Since last Gaza War on December 2008 the peace process of Israeli-Palestine conflict is going backwards again. Hamas is firing its qassams to Israel and Israel Defence Force responds; Palestine authority is still missing, Israel government has more hardliners than before and International community is making their hypocritical useless statements without any new initiative or an outline for the future; even U.S.-Israeli relations have declined due Israeli building projects in East Jerusalem.
It should be remembered that in 1918, with the fall of the Ottoman Empire, Britain and France were handed more than 5,000,000 square miles to divvy up and 99% was given to the Arabs to create countries that did not exist previously. Less than 1% was given as a Mandate for the re-establishment of a state for the Jews on both banks of the Jordan River. In 1921, to appease the Arabs once again, another three quarters of that less than 1% was given to a fictitious state called Trans-Jordan. (Jack Berger, May 31, 2004.)
Settlements as dividing factor
A few years ago the people of Israel voted for a government that dismantled 10,000 Jewish homes in the hope for peace. The dismantlement led to disaster and instead of peace - Israeli civilians were targeted by Palestinian missiles. Last year the people of Israel voted for a government that wants to build homes rather than destroy them.
The halt to settlement construction is a key demand by the Quartet of Mideast negotiators who are trying to restart negotiations between Israel and the Palestinians. Israel has agreed to curb settlement construction in the West Bank, but not in east Jerusalem, claiming the entire city as Israel's eternal capital.
Before discussing the settlements, Jerusalem and other final-status issues Palestinian Authority PA) should recognize Israel's basic right to exist as the national home of the Jewish people. After that the PA could come to an agreement with Israel, and finally set the border lines. Once the borders are set, then Israel will not support building of settlements in the PA area.
Settlements Established and Evacuated 1967-2008 -map (Foundation for Middle East Peace)
The announcement of a routine planning approval for 1,600 dwellings in the East Jerusalem settlement neighborhood of Ramat Shlomo precipitated a crisis in U.S. - Israel relations, especially when information of project came during U.S. VP Bidens visit in Israel. U.S. as well later EU condemned this latest dwelling project and for Palestine Authority settlements are regular excuse to skip negotiations.
In a defiant speech last week to the leading pro-Israel lobby in the United States, Israel PM Netanyahu said Jewish neighbourhoods in East Jerusalem are "an integral and inextricable part of modern Jerusalem ... The connection between the Jewish people and Jerusalem cannot be denied ... The Jewish people were building Jerusalem 3,000 years ago, and the Jewish people are building Jerusalem today. Jerusalem is not a settlement. It is our capital".
East Jerusalem’ is not only the Old City. The eastern section of Jerusalem is larger than the western section (77 square kilometers vs. 45 square kilometers); it contains more than half the city`s residents, Jews and Arabs. In 1967, after occupying the West Bank, the Gaza Strip and the Golan Heights, the government of Israel annexed East Jerusalem and an additional tract of Palestinian land; Israel applied Israeli law to the eastern parts of the city, and granted residency rights to 66,000 Palestinians registered by census as its inhabitants. This status is different from citizenship: it does not enable its holders to participate in national elections and can be revoked at the discretion of the Ministry of Interior. Two legal systems apply to East Jerusalem residents: IHL (the laws of occupation), and Israeli law. (My source and more from JNews )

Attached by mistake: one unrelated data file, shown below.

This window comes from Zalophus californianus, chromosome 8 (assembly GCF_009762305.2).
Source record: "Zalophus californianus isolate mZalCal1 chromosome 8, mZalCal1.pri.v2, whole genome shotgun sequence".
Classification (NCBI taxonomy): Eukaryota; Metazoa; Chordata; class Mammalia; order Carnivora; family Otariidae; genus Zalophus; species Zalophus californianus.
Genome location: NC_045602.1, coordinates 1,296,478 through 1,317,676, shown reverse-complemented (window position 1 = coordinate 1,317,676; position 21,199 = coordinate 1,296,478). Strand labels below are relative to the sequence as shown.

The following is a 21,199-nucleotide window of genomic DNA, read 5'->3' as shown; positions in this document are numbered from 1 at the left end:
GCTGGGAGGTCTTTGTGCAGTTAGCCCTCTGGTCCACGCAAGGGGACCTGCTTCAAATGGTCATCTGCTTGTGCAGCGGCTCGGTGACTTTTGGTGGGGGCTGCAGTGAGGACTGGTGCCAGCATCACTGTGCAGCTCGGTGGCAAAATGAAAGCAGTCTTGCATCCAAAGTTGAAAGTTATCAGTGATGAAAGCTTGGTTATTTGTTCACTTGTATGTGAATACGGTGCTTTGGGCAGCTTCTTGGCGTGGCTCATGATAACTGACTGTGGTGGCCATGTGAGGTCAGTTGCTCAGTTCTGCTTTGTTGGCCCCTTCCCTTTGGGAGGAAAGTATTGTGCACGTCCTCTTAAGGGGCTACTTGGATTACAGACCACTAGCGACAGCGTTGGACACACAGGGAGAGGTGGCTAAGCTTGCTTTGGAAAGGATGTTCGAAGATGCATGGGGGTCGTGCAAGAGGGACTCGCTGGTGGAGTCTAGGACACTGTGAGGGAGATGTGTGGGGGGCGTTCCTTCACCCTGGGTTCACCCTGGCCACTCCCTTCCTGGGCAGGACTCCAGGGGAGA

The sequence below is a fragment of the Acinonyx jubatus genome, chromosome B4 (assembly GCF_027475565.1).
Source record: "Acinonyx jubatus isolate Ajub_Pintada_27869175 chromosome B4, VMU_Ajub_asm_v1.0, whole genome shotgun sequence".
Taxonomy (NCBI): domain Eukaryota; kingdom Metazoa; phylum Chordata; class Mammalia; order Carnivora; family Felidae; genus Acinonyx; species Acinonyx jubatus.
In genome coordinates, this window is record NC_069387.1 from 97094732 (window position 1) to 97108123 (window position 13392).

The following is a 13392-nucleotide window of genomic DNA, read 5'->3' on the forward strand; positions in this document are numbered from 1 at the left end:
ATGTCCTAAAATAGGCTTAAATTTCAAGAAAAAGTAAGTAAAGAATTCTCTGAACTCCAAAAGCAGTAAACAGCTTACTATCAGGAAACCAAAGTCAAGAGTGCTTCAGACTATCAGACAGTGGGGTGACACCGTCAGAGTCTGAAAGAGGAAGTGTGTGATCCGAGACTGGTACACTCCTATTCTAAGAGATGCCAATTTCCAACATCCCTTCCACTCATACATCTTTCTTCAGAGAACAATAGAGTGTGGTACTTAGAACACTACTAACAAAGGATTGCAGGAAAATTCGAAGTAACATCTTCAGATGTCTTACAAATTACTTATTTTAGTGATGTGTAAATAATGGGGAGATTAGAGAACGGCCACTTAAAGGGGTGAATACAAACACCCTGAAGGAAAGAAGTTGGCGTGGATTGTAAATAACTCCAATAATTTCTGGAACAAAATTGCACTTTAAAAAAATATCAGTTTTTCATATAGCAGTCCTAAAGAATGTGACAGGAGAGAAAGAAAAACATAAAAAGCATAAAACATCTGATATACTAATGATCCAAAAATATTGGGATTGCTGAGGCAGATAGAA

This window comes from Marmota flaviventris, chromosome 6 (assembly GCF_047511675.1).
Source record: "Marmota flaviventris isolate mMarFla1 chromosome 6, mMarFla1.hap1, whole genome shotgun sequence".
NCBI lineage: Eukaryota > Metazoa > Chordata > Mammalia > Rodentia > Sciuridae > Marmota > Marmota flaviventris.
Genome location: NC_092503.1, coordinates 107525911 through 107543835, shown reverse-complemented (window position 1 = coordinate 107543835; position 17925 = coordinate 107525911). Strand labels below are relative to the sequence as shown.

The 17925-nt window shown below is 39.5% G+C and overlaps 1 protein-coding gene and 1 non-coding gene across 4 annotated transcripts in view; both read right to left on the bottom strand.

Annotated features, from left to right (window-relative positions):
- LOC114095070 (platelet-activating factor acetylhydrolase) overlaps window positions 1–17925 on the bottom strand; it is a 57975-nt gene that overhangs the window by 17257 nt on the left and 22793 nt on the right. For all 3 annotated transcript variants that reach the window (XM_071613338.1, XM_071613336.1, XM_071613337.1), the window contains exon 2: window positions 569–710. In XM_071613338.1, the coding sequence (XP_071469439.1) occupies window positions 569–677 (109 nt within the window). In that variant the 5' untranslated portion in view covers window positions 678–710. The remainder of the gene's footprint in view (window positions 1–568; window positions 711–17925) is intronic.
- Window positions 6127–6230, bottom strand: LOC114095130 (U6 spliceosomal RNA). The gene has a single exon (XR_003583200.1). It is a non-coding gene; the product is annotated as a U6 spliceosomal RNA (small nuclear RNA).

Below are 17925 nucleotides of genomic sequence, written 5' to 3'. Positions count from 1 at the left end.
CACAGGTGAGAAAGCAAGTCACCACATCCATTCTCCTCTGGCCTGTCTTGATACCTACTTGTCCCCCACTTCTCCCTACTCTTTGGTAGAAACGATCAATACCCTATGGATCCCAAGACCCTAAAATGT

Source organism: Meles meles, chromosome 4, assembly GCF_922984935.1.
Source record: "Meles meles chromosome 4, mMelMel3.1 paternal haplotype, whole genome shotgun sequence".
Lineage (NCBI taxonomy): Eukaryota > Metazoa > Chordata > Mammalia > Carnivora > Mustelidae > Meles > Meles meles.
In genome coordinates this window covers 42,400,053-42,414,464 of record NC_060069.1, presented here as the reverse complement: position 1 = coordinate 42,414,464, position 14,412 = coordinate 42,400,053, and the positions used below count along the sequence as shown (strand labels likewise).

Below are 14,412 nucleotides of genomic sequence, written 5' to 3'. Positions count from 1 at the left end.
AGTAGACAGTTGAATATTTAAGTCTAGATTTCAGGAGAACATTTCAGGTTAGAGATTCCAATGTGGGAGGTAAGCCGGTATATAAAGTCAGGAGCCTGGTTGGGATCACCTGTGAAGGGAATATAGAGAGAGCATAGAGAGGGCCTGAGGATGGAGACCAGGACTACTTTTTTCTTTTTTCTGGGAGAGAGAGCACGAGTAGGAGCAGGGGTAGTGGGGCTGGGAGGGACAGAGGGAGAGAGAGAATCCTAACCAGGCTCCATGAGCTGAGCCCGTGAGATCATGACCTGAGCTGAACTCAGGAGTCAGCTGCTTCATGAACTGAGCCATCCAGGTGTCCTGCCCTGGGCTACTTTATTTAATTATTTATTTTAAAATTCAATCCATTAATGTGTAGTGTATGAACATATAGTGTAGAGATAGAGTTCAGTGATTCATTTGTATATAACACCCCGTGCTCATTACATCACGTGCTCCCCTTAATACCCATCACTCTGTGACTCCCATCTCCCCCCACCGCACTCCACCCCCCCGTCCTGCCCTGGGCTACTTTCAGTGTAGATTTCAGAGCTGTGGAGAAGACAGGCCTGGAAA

Jerusalem expansion plans -map (Foundation for Middle East Peace)
There was a Jewish majority in Jerusalem since 1860. Jews lived all over Jerusalem, and fought courageously in the War of Independence in 1948 to maintain their hold on it but in the end lost many lives and the east part of the city. That is when it was divided for the first time.
Israelis divide the Palestinians to five communities, as a means of control. There are the Israeli Palestinians, who are full Israeli citizens, enjoy the right to vote and have delegates in the Knesset. There are the East Jerusalemites who are not citizens, but have only resident permits and who are separated from the West Bank by the wall. There are the West Bank Palestinians who live in the five percent of the West Bank on the west side of the wall that Israel has, de facto, annexed to Israel, but who are also cut off from Jerusalem and forbidden to visit Israel. There are the West Bank Palestinians to the east of the wall. And there are the Palestinians in Gaza.
One vs. Two States
So far resolving the Palestinian-Israeli conflict has had two options on the top of agenda. The first is aim of two states for two peoples and the second is a bi-national Palestinian-Israeli state in which Palestinians and Israelis would have equal rights or a Palestinian-Israeli confederation, in which two states share joint political institutions – a one-sate option.
The two-state solution is becoming more and more impossible by the day as Israel continues to build more and more settlements on Palestinian lands. There is hardly enough land to form a viable Palestinian state at this time as it is. But judging by the actions of the settlement movement and its supporters, the one-state solution seems to be the preferred solution. However the Israeli and Palestinian definitions of a two state solution are very different. Palestinian idea of a two-state solution may be supported but only if the border is the 1967 border and refugees are given the right of return, an Israeli viewpoint can be different with these two aspects.
In Israel there is a group that believes that a bi-national state is inevitable because with Jewish and Palestinian communities so entangled in the West Bank, it will be almost impossible to divide them. However same time there is some base to claim that there is too much animosity and dehumanization among the Palestinian population that would make a peaceful co-existence between them and Israelis virtually impossible.
If one would like to take a cynical point of view so a de facto one state is the current reality on the ground. Israel rules all mandatory Palestine from Jordan to the Mediterranean. There is one regime based on ethnicity and security and Israeli control. Progress towards two-state solution seems unlikely.
Projection of Israel's West Bank Partition plan 2008 -map (Foundation for Middle East Peace)